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Jun 1, 2000 12:00 AM
New tools for print procurement, file transfer, preflighting and more
The process of print publishing is being transformed. Unlike the changes that have occurred during the past 10-15 years, however, these new changes go beyond just affecting the production processes that occur in the prepress area or pressroom. Many new products and services are beginning to address the business of doing business, affecting both customer and vendor relationships.
Why is this Web phenomenon becoming so important to your workflow? As the activity on the Internet increases, it will continue to change the waywe interact with each other on a personal and business level. It has been proven that the Web actually empowers the individual. It facilitates existing processes and transforms others. It does this by making information and services easily accessible. It also brings workgroups, and ultimately entire industries together to share and collaborate.
While all of the solutions we will look at are Web-centric, it is increasingly more difficult to categorize them. A company that may have started as an informational site adds services, or links to new services, and now becomes an application service provider (ASP). We have even seen software firm sites, such as Adobe's, begin to offer services beyond just ordering from their product catalog, thus effectively becoming an ASP.
In this article we will look at some Internet services and tools, as well as the longer-term trends that will allow printers to continue the process of workflow automation and create a more cohesive process.
Print procurement This is probably one of the more familiar service offerings, at least from the standpoint of name recognition, even if many people may not be aware of the subtle differences of each of the players.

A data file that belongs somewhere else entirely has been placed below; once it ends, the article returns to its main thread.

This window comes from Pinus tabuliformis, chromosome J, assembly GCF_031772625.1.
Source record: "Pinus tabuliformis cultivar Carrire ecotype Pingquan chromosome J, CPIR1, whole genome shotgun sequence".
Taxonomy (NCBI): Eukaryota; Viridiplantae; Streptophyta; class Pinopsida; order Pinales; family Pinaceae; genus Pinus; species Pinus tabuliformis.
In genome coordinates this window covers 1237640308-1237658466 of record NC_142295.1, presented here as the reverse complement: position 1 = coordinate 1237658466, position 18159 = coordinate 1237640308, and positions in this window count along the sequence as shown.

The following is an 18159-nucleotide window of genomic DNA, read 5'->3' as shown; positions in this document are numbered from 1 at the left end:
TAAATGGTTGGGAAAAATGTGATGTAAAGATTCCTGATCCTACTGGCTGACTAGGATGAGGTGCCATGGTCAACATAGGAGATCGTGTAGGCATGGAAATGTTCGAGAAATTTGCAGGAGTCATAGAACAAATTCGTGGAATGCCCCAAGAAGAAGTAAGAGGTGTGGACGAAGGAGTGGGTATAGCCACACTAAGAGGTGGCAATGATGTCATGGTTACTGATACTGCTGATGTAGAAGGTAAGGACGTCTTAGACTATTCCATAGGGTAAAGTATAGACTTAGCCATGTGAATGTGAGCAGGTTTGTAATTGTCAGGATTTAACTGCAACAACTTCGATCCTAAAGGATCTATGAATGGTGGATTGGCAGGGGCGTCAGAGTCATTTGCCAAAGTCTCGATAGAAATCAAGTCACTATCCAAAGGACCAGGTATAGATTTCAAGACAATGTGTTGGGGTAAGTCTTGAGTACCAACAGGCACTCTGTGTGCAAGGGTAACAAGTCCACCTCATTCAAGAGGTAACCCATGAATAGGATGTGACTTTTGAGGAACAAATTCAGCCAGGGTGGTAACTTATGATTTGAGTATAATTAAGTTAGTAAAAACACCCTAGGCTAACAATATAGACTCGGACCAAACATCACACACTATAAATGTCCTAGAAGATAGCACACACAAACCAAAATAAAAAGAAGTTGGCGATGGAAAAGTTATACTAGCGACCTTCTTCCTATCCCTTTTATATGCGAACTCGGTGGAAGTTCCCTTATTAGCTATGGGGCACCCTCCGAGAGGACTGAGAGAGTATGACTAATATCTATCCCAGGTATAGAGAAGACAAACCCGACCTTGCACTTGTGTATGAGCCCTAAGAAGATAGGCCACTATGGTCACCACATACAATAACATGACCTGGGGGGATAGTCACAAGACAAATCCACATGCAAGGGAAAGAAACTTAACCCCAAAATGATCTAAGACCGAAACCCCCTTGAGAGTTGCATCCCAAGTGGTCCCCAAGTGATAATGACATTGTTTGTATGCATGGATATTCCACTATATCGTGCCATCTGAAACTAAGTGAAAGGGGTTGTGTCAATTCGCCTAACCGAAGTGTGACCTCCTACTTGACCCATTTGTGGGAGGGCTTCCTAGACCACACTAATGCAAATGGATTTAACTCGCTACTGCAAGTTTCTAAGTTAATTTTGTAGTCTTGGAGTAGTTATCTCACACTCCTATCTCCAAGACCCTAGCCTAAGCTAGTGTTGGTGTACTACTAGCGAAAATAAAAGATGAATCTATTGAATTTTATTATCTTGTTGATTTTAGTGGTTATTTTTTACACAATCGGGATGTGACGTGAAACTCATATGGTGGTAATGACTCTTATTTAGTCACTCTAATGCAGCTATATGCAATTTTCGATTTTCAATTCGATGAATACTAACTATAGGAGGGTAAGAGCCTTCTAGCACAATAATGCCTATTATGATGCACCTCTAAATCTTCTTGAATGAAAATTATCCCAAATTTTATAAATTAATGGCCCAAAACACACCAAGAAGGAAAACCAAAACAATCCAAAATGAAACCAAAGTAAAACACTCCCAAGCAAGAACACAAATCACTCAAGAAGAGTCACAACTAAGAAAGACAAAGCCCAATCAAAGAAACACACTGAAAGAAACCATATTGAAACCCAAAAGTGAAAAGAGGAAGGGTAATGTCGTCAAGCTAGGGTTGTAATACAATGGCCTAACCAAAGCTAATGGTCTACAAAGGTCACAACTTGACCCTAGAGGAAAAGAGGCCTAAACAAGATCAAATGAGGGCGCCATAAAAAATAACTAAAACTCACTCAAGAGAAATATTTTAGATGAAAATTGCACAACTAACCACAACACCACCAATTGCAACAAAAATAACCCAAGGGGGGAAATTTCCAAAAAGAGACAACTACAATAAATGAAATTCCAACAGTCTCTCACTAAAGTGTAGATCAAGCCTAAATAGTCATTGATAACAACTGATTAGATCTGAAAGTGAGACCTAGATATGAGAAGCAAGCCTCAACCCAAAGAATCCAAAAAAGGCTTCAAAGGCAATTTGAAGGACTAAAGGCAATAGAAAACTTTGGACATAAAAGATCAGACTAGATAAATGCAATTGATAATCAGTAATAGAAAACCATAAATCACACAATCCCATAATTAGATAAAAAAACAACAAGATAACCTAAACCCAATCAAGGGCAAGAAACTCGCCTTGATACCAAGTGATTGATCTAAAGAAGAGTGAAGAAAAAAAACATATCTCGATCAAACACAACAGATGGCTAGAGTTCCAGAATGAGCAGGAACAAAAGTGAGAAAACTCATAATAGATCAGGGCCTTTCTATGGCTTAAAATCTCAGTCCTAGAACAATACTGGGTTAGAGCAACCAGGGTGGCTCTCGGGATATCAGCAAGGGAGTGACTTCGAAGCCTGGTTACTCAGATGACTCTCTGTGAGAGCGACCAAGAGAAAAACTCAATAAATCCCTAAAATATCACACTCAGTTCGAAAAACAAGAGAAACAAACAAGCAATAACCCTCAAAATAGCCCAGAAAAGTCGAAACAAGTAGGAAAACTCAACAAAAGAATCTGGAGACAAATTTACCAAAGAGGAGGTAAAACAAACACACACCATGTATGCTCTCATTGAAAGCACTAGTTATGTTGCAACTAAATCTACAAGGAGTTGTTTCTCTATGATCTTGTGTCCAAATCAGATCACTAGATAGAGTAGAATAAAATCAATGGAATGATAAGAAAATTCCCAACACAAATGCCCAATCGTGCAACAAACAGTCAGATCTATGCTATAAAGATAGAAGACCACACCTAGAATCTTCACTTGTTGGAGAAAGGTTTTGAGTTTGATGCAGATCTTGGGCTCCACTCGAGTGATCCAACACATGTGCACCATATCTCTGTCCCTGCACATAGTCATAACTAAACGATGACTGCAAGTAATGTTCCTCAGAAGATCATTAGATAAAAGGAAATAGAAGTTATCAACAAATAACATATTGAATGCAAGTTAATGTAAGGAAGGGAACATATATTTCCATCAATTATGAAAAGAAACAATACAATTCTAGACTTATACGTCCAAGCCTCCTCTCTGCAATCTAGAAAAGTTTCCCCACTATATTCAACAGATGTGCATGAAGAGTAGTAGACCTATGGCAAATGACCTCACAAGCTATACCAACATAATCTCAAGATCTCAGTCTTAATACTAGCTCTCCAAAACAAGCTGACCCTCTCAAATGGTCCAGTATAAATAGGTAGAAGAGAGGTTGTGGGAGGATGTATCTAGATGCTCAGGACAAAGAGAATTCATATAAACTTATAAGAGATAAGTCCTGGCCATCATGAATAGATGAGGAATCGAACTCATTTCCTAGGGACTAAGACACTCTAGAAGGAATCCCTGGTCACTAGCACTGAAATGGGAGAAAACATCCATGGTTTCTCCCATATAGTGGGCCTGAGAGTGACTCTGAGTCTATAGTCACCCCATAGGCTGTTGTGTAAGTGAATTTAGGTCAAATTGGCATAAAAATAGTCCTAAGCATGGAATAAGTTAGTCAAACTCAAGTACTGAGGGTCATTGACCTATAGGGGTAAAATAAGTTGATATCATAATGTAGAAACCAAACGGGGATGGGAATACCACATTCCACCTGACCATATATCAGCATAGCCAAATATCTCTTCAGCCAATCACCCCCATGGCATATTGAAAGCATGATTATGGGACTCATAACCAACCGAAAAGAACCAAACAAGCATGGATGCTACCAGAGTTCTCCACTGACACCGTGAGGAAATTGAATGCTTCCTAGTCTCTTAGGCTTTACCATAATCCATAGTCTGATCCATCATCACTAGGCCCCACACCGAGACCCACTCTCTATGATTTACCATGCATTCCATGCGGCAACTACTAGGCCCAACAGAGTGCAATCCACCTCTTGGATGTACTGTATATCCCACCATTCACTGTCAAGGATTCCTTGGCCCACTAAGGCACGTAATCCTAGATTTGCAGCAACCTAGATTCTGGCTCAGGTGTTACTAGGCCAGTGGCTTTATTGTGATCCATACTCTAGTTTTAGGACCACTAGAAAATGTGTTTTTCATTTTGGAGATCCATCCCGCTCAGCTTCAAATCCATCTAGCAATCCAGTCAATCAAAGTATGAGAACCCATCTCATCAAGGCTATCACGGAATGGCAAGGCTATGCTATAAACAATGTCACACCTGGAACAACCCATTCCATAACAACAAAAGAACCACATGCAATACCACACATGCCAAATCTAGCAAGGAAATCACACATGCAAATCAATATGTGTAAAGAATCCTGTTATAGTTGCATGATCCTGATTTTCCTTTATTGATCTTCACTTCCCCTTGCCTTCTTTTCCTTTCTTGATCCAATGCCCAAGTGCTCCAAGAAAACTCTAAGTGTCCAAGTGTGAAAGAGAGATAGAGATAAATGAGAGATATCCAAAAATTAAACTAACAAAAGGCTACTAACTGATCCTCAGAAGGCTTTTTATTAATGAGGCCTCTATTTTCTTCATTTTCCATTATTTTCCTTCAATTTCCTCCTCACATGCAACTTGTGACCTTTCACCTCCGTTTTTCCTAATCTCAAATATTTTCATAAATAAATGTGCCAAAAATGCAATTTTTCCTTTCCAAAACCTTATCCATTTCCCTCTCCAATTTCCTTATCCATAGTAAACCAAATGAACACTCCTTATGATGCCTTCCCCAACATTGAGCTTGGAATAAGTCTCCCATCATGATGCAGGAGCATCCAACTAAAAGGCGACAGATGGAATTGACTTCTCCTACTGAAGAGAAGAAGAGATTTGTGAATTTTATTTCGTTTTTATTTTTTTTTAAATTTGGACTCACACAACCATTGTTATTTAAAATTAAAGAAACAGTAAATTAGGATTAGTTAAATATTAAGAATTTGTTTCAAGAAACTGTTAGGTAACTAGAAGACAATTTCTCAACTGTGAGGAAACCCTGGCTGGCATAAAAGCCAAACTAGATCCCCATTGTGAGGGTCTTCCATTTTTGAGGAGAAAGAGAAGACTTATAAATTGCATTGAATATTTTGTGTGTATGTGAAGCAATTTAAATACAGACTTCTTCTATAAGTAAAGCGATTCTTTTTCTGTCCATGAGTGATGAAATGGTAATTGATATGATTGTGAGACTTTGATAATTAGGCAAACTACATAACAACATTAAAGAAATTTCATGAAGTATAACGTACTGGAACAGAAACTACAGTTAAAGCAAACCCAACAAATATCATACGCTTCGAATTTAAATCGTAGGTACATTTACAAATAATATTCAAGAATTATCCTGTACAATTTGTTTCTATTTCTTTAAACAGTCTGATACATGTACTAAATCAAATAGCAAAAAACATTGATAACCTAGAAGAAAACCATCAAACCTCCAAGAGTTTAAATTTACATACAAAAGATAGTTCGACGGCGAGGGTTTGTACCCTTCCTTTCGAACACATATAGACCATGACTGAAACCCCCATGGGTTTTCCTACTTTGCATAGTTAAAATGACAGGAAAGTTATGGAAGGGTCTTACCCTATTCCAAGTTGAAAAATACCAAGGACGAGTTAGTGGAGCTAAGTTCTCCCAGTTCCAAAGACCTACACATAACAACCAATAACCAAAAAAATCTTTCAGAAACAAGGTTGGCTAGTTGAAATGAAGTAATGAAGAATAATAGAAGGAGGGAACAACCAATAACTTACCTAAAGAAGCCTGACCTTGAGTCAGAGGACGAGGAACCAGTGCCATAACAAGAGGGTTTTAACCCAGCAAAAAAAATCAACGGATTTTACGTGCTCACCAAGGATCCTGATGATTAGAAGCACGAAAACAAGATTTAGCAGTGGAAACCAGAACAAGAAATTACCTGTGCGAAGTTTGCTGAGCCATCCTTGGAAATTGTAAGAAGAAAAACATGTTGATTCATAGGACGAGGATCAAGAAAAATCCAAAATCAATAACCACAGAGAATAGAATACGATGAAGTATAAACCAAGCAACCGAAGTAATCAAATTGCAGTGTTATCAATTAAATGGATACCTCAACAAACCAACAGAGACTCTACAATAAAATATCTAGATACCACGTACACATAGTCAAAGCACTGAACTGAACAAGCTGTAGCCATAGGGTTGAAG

In this class of services, the provider facilitates the transaction of print bidding, estimating, negotiating, file submission, and in some cases even the production tracking of the print project. In addition to these services, some of the providers have added additional services like file submission, version tracking and soft proofing. Some have added a sophisticated communication infrastructure to support the system with all of the process partners and integration with your company's ERP or billing systems. The value of this type of service in your workflow, even at its most basic implementation, can be significant. It can ensure more consistent input of order information, allow you to better manage and review your projects and estimating histories, and even reduce some of those e-mails and voicemails. (For more information on specific companies, see "Who's Who," on p. 60.)
To facilitate a production workflow, most of these ASPs create virtual workgroups that can communicate project information. Many of the print procurement systems are evolving into systems that increasingly address even more of the production process. Some of them are doing it by adding new services, while some are integrating their systems with existing output production systems. While this integration will increase over time, once a standard job ticket format is approved, it will be easier to communicate job instruction information across disparate production systems. This will allow cross application communication to become more available to most systems, creating a more comprehensive workflow system.
Moving files When the digital revolution hit the printing industry, it became obvious that there were lots of bits of information to move and manage. Early on, graphic arts users tried to develop communication links with each of their process partners and then use those links to move the data back and forth. The theory of creating those links and then the bandwidth required to move the volumes of data, however, proved to be more than most were able to manage. Differences in phone systems and other issues limited this solution to large companies that could afford multiple systems. While many thought that the Internet could solve this problem, it only solved part of it. Although the Internet fostered the development of a standard communication protocol (TCP/IP) for transferring information, it was unreliable due to the volumes of heavy traffic.
Dax, Vio and Wam!net were created to address the print and publishing market's need for file transfer services. Through the use of extranets (parallel networks outside of the Internet), these firms were able to meet the significant bandwidth requirements of the industry, without the traffic constraints. The three companies also developed special software to facilitate and track file transfers. In addition, they have created virtual communities of their subscribers that include member directories and access to a growing number of value-added services.